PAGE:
In the same Settings app we used above, scroll down to find two items under “Notification Area” that allow you to control what will be displayed there.
Click on “Select which icons appear on the taskbar”.
This will present a long list of items which can be displayed in the notification area, each of which you can turn “on” or “off”.
- On: when the program or service associated with the icon is running, the icon is displayed, always.
- Off: when the program or service associated with the icon is running, the icon is hidden, but can be viewed by clicking the “show hidden icons” item.
I find there are many things I rarely need to see, so I leave those set to “off”. On the other hand, there are a handful of icons I do find useful, such as my CPU usage (present when Task Manager is running), my Dropbox and OneDrive synchronization status, and so on. Those I mark “on”. I try to keep the number of icons set to “on” to the minimum I need, simply to save taskbar space.
Click on “Turn system icons on or off” for a similar list for the system icons area.
This lets you control exactly which of the available system icons are displayed on your taskbar. Once again, I tend to maintain a minimal set, but choose whatever makes sense for how you use your computer.
The taskbar itself
You can hide the taskbar completely.
Near the top of the setting page we’ve been using is an option to automatically hide the taskbar.
Turn that on, and the taskbar will slide down and disappear from your screen. To make it reappear, simply move the mouse to the bottom of the screen, and it’ll slide up and reappear for use.
For a long time I went back and forth on this feature, but of late have decided that the taskbar has enough useful information in it that I want it displayed all the time.
Most people don’t realize you can actually make the taskbar take up more room on your screen.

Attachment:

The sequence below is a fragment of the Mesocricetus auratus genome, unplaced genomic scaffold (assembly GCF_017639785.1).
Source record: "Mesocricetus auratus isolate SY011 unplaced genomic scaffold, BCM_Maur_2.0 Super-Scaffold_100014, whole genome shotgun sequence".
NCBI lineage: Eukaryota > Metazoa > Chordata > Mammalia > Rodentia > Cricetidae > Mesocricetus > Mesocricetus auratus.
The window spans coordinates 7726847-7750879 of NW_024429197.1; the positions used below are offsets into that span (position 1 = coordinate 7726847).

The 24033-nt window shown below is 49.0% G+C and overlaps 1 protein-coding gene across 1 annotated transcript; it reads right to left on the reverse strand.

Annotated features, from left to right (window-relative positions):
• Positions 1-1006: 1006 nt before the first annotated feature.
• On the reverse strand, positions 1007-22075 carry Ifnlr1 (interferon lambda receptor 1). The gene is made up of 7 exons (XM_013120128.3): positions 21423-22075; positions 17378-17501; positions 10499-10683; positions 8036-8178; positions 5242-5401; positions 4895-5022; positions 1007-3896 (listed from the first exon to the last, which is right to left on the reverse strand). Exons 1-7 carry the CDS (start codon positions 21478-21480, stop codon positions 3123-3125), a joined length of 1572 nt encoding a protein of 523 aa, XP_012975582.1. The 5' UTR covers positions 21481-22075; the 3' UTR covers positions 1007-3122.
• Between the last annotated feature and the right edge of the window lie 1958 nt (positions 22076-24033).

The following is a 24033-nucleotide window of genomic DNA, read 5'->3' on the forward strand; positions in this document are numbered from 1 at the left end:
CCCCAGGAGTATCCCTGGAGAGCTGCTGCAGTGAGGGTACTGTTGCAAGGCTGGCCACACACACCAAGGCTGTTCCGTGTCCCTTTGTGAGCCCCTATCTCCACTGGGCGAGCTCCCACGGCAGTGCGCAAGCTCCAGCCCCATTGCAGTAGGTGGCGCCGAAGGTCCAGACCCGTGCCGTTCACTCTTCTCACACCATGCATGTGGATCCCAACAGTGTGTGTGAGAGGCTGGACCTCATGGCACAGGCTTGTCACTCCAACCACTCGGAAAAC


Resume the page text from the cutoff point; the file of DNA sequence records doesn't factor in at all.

With the taskbar unlocked, as you move the mouse pointer over the top of the taskbar, you’ll see it change to a resize icon.
Click, hold, and drag up, and you’ll make the taskbar twice as high.
The start button will remain relatively unchanged, but the running programs icons, as well as the notification area icons, will now be presented in two rows rather than one.
In fact, you can keep pulling the taskbar up even higher, if you like, but I find that a single row works most of the time, though occasionally two rows can be useful.
And lastly, while I won’t show it here (as it’s covered in other articles), you can click-hold-and-drag the entire taskbar and attach it to either the top, bottom, right or left of your screen. (There’s also an option in the settings app to control this.) Since it’s easy to do this accidentally, I’ll also recommend one last step.
Lock it up when you’re done
I do recommend re-locking the taskbar when you’re done playing with it. Based on the questions I get, it appears it’s actually easy to make unintentional changes – like accidentally moving the taskbar to the side of your screen. Locking the taskbar will prevent those accidents from happening.